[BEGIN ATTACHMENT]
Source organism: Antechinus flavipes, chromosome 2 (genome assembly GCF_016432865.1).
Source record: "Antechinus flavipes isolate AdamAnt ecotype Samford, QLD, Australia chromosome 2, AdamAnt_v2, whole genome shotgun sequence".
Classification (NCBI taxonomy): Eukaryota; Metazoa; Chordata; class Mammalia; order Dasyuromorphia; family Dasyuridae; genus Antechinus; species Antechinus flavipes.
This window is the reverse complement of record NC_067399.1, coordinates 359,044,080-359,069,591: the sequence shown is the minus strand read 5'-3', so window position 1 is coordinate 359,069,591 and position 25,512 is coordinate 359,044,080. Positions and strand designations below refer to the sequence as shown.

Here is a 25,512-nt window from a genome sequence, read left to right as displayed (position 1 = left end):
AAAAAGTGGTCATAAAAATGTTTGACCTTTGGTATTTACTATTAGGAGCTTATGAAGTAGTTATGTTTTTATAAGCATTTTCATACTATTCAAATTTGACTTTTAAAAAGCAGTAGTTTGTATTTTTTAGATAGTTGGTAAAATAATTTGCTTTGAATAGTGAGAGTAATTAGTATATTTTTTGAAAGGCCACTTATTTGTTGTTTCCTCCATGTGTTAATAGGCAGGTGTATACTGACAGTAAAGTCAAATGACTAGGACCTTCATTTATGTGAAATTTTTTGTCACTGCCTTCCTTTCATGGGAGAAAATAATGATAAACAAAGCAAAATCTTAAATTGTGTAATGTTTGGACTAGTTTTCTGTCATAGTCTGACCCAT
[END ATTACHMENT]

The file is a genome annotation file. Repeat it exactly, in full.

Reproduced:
Source organism: Antechinus flavipes, chromosome 2 (genome assembly GCF_016432865.1).
Source record: "Antechinus flavipes isolate AdamAnt ecotype Samford, QLD, Australia chromosome 2, AdamAnt_v2, whole genome shotgun sequence".
Classification (NCBI taxonomy): Eukaryota; Metazoa; Chordata; class Mammalia; order Dasyuromorphia; family Dasyuridae; genus Antechinus; species Antechinus flavipes.
This window is the reverse complement of record NC_067399.1, coordinates 359,044,080-359,069,591: the sequence shown is the minus strand read 5'-3', so window position 1 is coordinate 359,069,591 and position 25,512 is coordinate 359,044,080. Positions and strand designations below refer to the sequence as shown.

Here is a 25,512-nt window from a genome sequence, read left to right as displayed (position 1 = left end):
AAAAAGTGGTCATAAAAATGTTTGACCTTTGGTATTTACTATTAGGAGCTTATGAAGTAGTTATGTTTTTATAAGCATTTTCATACTATTCAAATTTGACTTTTAAAAAGCAGTAGTTTGTATTTTTTAGATAGTTGGTAAAATAATTTGCTTTGAATAGTGAGAGTAATTAGTATATTTTTTGAAAGGCCACTTATTTGTTGTTTCCTCCATGTGTTAATAGGCAGGTGTATACTGACAGTAAAGTCAAATGACTAGGACCTTCATTTATGTGAAATTTTTTGTCACTGCCTTCCTTTCATGGGAGAAAATAATGATAAACAAAGCAAAATCTTAAATTGTGTAATGTTTGGACTAGTTTTCTGTCATAGTCTGACCCAT